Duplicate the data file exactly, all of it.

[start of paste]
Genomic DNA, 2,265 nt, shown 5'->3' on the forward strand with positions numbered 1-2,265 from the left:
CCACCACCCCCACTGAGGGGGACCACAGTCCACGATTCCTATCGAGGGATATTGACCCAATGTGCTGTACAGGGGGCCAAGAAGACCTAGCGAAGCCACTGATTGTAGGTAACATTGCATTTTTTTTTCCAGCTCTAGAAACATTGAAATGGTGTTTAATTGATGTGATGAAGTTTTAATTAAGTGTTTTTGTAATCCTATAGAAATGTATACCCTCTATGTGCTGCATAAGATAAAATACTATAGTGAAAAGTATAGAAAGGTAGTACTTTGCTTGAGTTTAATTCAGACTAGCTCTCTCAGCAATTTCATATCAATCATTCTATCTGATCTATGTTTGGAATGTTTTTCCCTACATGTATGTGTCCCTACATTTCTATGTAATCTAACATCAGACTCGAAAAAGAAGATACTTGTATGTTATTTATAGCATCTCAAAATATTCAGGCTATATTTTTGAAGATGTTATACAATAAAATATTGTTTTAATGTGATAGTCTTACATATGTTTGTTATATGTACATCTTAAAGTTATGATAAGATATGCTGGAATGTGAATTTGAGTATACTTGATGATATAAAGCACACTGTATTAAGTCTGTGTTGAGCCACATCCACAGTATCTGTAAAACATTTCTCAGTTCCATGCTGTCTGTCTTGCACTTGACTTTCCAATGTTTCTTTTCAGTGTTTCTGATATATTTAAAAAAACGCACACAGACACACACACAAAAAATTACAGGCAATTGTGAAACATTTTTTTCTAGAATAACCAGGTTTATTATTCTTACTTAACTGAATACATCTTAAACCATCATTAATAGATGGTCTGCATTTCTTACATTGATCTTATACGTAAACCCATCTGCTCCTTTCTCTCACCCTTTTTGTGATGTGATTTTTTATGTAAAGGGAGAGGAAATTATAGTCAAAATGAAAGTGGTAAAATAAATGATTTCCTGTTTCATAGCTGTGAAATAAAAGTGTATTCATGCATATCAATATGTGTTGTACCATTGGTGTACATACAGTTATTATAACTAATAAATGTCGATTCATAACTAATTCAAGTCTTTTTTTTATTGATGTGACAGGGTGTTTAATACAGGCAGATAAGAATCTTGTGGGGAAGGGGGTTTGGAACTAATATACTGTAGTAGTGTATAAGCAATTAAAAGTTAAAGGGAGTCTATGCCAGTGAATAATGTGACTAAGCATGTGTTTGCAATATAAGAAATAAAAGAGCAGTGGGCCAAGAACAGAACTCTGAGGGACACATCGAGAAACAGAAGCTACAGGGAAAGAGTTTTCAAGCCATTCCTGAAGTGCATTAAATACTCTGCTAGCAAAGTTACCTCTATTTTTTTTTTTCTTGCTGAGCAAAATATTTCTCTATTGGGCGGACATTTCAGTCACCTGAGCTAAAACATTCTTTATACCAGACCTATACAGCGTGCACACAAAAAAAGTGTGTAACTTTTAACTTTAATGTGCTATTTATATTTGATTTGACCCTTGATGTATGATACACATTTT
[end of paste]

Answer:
Genomic DNA, 2,265 nt, shown 5'->3' on the forward strand with positions numbered 1-2,265 from the left:
CCACCACCCCCACTGAGGGGGACCACAGTCCACGATTCCTATCGAGGGATATTGACCCAATGTGCTGTACAGGGGGCCAAGAAGACCTAGCGAAGCCACTGATTGTAGGTAACATTGCATTTTTTTTTCCAGCTCTAGAAACATTGAAATGGTGTTTAATTGATGTGATGAAGTTTTAATTAAGTGTTTTTGTAATCCTATAGAAATGTATACCCTCTATGTGCTGCATAAGATAAAATACTATAGTGAAAAGTATAGAAAGGTAGTACTTTGCTTGAGTTTAATTCAGACTAGCTCTCTCAGCAATTTCATATCAATCATTCTATCTGATCTATGTTTGGAATGTTTTTCCCTACATGTATGTGTCCCTACATTTCTATGTAATCTAACATCAGACTCGAAAAAGAAGATACTTGTATGTTATTTATAGCATCTCAAAATATTCAGGCTATATTTTTGAAGATGTTATACAATAAAATATTGTTTTAATGTGATAGTCTTACATATGTTTGTTATATGTACATCTTAAAGTTATGATAAGATATGCTGGAATGTGAATTTGAGTATACTTGATGATATAAAGCACACTGTATTAAGTCTGTGTTGAGCCACATCCACAGTATCTGTAAAACATTTCTCAGTTCCATGCTGTCTGTCTTGCACTTGACTTTCCAATGTTTCTTTTCAGTGTTTCTGATATATTTAAAAAAACGCACACAGACACACACACAAAAAATTACAGGCAATTGTGAAACATTTTTTTCTAGAATAACCAGGTTTATTATTCTTACTTAACTGAATACATCTTAAACCATCATTAATAGATGGTCTGCATTTCTTACATTGATCTTATACGTAAACCCATCTGCTCCTTTCTCTCACCCTTTTTGTGATGTGATTTTTTATGTAAAGGGAGAGGAAATTATAGTCAAAATGAAAGTGGTAAAATAAATGATTTCCTGTTTCATAGCTGTGAAATAAAAGTGTATTCATGCATATCAATATGTGTTGTACCATTGGTGTACATACAGTTATTATAACTAATAAATGTCGATTCATAACTAATTCAAGTCTTTTTTTTATTGATGTGACAGGGTGTTTAATACAGGCAGATAAGAATCTTGTGGGGAAGGGGGTTTGGAACTAATATACTGTAGTAGTGTATAAGCAATTAAAAGTTAAAGGGAGTCTATGCCAGTGAATAATGTGACTAAGCATGTGTTTGCAATATAAGAAATAAAAGAGCAGTGGGCCAAGAACAGAACTCTGAGGGACACATCGAGAAACAGAAGCTACAGGGAAAGAGTTTTCAAGCCATTCCTGAAGTGCATTAAATACTCTGCTAGCAAAGTTACCTCTATTTTTTTTTTTCTTGCTGAGCAAAATATTTCTCTATTGGGCGGACATTTCAGTCACCTGAGCTAAAACATTCTTTATACCAGACCTATACAGCGTGCACACAAAAAAAGTGTGTAACTTTTAACTTTAATGTGCTATTTATATTTGATTTGACCCTTGATGTATGATACACATTTT